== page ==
Some people still look askance at Catholic intellectuals. It doesn’t seem to matter to most British philosophers, for instance, that many of their greatest peers have been Catholics – from Anselm to Anscombe, from More to MacIntyre. They are still liable to sneer. Half a century ago Leonard Woolf tried to stop my father becoming editor of the New Statesman merely because he was a Catholic. Little has changed since.

There is one country, however, where the Catholic intelligentsia really matters: the United States. The death last month of the theologian and philosopher Michael Novak, at the age of 83, was treated as a major event on the other side of the Atlantic. Tributes poured in not only from Catholic institutions and individuals, but from Protestant and especially Jewish ones too. Why?

It isn’t just that Novak was highly respected by and influential on several presidents – though he was. This was all the more remarkable because those to whom he was especially close, Ronald Reagan and George W Bush, were Republicans, despite the fact that Novak was a lifelong Democrat.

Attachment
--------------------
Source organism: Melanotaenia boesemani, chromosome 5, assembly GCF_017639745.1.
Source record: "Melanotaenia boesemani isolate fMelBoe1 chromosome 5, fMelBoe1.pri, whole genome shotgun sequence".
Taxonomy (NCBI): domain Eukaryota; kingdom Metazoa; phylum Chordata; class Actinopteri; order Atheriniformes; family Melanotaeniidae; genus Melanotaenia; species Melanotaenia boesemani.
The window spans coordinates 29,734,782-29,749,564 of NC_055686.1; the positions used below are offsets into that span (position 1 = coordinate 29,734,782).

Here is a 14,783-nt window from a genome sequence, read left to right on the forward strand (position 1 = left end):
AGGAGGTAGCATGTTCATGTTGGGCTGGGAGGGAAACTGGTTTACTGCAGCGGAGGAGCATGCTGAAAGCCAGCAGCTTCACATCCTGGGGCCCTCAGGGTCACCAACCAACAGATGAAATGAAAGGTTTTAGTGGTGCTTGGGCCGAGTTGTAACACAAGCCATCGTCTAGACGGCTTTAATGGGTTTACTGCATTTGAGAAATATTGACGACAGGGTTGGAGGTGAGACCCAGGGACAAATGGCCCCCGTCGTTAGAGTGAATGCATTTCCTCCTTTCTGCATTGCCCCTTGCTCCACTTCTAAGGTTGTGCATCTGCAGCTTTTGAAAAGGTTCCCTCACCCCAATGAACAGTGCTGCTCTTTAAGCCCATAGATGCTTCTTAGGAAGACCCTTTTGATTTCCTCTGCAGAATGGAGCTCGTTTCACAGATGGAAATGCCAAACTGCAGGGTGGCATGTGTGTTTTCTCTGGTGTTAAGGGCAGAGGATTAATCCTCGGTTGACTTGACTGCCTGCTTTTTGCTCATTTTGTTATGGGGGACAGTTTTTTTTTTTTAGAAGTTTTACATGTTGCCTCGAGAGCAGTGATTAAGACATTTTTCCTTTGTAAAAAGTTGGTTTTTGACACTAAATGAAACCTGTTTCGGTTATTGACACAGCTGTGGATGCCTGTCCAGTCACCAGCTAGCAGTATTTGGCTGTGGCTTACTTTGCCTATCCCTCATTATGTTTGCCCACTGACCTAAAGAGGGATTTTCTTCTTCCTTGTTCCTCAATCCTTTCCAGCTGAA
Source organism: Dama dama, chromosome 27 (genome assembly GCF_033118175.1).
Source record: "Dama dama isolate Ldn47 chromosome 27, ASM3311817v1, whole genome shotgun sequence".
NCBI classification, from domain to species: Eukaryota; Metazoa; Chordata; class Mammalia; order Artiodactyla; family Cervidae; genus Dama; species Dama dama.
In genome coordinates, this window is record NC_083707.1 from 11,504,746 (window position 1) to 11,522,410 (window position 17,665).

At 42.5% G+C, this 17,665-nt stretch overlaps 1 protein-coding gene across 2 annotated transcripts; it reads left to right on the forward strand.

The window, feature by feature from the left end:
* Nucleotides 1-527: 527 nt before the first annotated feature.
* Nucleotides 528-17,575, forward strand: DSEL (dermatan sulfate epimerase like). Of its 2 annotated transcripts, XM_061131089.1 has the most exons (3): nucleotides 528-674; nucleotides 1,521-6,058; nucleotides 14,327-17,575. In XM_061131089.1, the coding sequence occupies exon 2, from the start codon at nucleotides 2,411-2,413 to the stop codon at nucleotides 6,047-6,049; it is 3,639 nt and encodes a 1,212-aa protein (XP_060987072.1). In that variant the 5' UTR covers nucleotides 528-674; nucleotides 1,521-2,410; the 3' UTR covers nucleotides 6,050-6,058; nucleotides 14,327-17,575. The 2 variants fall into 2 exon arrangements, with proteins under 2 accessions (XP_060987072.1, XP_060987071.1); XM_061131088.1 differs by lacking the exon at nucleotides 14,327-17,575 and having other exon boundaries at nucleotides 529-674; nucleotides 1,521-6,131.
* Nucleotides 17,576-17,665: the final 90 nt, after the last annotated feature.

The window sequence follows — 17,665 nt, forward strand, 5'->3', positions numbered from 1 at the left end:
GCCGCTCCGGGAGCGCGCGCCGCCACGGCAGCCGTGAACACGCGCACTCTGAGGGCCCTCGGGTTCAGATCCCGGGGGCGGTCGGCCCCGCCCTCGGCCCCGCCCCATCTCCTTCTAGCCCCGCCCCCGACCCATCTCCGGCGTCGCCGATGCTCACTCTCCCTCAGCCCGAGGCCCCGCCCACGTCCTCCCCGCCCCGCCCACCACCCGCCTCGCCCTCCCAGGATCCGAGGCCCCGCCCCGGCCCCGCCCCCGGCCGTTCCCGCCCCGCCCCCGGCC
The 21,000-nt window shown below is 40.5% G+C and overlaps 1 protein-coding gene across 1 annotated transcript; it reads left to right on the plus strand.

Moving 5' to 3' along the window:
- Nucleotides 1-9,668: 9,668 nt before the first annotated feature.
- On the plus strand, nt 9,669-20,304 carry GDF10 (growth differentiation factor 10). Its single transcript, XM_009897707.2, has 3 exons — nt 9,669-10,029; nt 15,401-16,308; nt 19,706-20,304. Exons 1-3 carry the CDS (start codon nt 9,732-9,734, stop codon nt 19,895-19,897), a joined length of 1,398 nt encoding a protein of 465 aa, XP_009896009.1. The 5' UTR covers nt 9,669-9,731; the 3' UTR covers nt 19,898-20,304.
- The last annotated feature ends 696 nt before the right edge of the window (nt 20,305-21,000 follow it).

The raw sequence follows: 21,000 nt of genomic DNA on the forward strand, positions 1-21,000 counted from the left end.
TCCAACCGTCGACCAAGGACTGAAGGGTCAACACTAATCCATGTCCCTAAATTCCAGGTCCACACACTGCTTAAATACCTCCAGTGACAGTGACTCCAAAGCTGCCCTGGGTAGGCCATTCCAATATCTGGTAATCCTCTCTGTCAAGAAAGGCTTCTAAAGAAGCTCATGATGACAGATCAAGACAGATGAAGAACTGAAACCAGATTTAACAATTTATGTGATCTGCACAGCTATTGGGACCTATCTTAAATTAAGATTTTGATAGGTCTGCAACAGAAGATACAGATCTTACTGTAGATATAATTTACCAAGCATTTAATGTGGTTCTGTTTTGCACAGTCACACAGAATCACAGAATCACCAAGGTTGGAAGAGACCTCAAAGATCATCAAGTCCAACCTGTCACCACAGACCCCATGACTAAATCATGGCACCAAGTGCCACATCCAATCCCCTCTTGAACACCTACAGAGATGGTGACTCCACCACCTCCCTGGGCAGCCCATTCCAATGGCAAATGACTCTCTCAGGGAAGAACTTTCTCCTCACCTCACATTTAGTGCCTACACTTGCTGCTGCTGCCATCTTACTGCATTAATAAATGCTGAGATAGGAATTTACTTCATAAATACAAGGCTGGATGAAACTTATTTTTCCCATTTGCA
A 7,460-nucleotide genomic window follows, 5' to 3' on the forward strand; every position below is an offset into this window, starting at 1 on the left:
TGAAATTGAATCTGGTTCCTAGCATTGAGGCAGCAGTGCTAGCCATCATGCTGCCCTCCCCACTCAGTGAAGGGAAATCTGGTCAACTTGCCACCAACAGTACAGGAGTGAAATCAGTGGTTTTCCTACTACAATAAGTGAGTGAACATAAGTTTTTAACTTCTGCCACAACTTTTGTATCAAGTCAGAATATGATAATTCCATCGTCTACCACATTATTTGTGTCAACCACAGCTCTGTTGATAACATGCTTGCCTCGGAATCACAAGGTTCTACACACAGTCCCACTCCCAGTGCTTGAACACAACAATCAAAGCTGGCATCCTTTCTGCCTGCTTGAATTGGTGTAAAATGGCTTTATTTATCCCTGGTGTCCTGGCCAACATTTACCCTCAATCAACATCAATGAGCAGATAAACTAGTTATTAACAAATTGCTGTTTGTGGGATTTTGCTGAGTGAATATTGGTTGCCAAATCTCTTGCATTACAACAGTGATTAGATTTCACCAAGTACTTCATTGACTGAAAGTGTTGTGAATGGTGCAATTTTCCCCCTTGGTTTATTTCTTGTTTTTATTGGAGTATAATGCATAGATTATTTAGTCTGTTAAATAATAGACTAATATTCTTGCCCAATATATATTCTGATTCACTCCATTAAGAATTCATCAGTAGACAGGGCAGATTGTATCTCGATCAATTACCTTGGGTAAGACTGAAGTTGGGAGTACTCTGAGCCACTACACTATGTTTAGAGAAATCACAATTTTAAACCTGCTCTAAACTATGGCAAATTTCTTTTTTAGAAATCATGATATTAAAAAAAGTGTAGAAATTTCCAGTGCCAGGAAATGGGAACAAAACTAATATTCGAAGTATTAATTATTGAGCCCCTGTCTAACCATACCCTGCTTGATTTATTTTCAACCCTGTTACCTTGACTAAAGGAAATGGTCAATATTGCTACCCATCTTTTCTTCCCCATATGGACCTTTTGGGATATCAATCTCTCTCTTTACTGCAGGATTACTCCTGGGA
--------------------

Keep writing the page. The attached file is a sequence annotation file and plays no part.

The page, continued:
Nor was it simply the prestige enjoyed by a distinguished scholar – Novak won the Templeton Prize in 1994 – who was equally eminent as a diplomat. In the 1980s he was Reagan’s ambassador to the United Nations Commission on Human Rights and played a major role in the latter stages of the Cold War, leading the US delegation to the Conference on Security and Cooperation in Europe.

What really mattered about Novak were his ideas – ideas that will endure for as long as American Catholicism does. He began his intellectual journey in 1964 with The Open Church, the product of his time as a correspondent for the National Catholic Reporter at the Second Vatican Council, which he attended while still studying philosophy and theology at Harvard. Novak welcomed Vatican II, but was alert to the danger that it might unleash revolution rather than reform.

His book established him as one of the best Catholic minds of his generation. Novak realised reluctantly that he had no priestly vocation. But his book is dedicated to his younger brother Dick, a priest who was tragically killed in Pakistan during riots between Hindus and Muslims.

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